Last week I was lucky enough to speak with Ryan Smyth of Whitby, Ontario, about his business: The Park Sporting Facility, and how Motion Analysis technology has influenced the world of performance training. At The Park, Ryan uses inertial sensors, high speed video, and force plates to test the performance of his clients.
zFlo: What inspired you to found The Park Sports Facility?
RS: "I think I’m like a lot of people in Canada, I was raised watching, playing, loving sports… and I’m a bit of a tech geek, so it was natural for me to seek out new technologies related to sports and fitness, but I think what really motivated me to start this business was that I saw an opportunity to really influence change in how we look at sports training in North America. Sports science is still a relatively new concept here, and I think the benefits of these training tools have still yet to be fully realized. It’s my belief that through providing coaches and trainers comprehensive data on a player’s physiological performance, we can produce better athletes and increase the level of play in all sports. My vision for The Park is to help establish sports science and analytics as an integral component in athletic training."
zFlo: How is technology changing the way we analyze athletic performance?
RS: "In the past, sports analytics has been limited to testing done inside laboratories, or through pouring over endless reels of tape. Although these methods have some value, they are extremely time consuming and don’t provide a clear picture of what’s really going on with an athlete’s body. With today’s technology, we can gain valuable insight into a player’s physiology in real-time, and in real-game scenarios. What this translates to is the ability to make crucial changes in an athlete’s training program, and game play, to maximize results and help prevent injury. "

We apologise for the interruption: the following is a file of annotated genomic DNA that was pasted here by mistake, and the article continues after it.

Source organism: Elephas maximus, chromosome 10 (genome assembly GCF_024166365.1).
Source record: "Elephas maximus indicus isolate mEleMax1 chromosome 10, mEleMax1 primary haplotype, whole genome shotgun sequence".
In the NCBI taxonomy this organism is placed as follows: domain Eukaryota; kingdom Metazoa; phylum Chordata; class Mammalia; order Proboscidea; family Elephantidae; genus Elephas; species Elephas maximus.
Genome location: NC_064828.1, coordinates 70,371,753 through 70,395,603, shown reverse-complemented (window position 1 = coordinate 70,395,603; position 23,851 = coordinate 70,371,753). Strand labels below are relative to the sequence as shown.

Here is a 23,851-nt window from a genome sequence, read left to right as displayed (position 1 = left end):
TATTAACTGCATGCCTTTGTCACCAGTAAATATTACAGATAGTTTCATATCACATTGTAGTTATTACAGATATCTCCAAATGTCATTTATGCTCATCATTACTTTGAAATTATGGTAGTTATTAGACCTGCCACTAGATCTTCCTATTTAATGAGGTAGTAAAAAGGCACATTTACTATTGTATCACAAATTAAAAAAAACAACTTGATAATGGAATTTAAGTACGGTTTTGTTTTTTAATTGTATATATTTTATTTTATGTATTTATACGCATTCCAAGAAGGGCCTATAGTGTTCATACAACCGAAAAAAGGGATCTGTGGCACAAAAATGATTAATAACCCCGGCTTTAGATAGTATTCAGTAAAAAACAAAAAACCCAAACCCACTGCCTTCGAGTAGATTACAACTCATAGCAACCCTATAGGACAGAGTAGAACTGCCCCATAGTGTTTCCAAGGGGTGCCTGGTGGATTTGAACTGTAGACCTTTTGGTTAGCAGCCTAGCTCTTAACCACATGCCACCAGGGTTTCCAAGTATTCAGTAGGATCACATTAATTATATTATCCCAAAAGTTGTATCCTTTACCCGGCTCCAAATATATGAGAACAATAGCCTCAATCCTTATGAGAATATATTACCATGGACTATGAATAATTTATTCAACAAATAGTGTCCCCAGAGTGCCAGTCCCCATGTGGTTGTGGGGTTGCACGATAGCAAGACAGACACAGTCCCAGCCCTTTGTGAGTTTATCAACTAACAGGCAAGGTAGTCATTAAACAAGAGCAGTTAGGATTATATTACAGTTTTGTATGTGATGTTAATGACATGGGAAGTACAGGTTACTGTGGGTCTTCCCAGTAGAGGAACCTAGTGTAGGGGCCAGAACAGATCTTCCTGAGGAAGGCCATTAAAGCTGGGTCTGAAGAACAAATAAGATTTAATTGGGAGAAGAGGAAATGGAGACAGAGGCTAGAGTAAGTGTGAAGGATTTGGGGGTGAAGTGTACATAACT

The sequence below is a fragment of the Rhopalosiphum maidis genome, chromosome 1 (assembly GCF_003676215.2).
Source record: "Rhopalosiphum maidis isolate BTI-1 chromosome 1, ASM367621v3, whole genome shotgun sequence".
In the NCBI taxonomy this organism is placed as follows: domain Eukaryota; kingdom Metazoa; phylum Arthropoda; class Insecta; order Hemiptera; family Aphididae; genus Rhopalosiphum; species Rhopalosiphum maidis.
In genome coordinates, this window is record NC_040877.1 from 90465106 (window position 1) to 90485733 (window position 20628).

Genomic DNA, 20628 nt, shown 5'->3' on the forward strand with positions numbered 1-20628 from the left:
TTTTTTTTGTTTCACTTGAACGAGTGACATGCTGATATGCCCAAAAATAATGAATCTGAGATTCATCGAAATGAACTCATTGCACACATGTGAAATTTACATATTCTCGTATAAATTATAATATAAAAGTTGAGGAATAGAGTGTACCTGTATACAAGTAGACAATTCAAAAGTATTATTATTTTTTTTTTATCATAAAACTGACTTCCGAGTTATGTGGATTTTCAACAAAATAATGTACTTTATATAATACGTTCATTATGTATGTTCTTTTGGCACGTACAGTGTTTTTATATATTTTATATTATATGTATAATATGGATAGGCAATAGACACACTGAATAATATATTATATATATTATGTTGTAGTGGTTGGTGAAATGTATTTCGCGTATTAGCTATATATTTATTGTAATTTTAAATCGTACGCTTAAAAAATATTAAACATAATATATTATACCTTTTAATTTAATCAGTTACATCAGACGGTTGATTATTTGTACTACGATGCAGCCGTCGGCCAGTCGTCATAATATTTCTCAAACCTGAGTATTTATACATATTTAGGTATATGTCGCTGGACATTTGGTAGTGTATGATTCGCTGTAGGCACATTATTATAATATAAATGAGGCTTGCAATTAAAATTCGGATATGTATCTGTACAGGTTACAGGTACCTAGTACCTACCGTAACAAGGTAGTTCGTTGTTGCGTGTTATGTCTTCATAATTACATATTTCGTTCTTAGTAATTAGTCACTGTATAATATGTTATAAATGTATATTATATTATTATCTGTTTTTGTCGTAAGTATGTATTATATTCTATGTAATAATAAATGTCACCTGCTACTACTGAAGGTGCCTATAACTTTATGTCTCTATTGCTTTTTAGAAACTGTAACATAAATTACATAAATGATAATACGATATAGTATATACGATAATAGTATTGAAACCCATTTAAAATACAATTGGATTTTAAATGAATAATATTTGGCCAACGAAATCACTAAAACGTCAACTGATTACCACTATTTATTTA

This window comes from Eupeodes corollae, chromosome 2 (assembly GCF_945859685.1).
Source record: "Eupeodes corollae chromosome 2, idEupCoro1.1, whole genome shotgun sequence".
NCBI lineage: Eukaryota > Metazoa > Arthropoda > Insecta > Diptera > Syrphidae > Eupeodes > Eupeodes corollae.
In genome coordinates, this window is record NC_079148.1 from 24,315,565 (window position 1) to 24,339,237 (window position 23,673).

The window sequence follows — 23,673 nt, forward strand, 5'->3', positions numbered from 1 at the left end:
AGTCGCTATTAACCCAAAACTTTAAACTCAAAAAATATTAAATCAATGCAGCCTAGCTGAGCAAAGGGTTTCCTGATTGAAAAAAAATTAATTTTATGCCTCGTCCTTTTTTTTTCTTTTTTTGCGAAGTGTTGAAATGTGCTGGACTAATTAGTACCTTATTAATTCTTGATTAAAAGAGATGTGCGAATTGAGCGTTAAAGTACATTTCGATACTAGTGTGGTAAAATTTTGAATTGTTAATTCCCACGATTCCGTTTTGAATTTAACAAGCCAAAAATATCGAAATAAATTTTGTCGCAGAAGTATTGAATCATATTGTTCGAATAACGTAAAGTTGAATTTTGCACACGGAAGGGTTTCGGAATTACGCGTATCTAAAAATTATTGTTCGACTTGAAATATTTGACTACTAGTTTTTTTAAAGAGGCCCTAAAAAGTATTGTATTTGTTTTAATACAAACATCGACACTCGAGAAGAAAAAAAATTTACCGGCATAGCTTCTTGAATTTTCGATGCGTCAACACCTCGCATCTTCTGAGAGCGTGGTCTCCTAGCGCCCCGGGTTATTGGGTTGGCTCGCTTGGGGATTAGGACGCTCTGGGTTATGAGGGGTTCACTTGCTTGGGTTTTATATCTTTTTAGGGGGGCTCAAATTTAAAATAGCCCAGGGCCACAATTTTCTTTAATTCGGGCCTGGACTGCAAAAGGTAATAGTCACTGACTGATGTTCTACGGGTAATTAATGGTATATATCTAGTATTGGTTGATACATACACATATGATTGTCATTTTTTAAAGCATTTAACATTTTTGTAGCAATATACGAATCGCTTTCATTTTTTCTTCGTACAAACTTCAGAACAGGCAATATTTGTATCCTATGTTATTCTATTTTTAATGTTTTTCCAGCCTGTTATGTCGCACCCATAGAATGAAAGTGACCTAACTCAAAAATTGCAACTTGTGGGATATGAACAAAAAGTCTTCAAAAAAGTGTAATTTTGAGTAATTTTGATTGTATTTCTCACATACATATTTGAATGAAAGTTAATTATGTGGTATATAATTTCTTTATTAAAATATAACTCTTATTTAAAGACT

zFlo: Do you believe that motion analysis adds value to training facilities?
RS: "100%! We recommend motion analysis to all our clients. It’s an extremely useful tool for accurately measuring the strengths and weakness in a person’s body. By pinpointing exactly what the body is doing during a particular set of movements, we can clearly identify inefficiencies and develop a clear course of action to counteract them. This goes a long way in preventing injury, monitoring rehabilitation, and designing training programs."
Ryan's experience with motion analysis demonstrates that the right person coupled with the right analysis tools can make an impact on athletes' performance in a big way. Being able to capture the data is only one part of the equation; in order for any type of analysis to be effective, the analyst must know what he or she is talking about. Otherwise, the result is a lot of fancy data without any type of interpretation.
If you'd like more information about The Park Sports Facility, check out the corresponding links below!
On the web: www.theparksportsfacility.com
On Facebook: The Park
On Twitter: @the_park_sports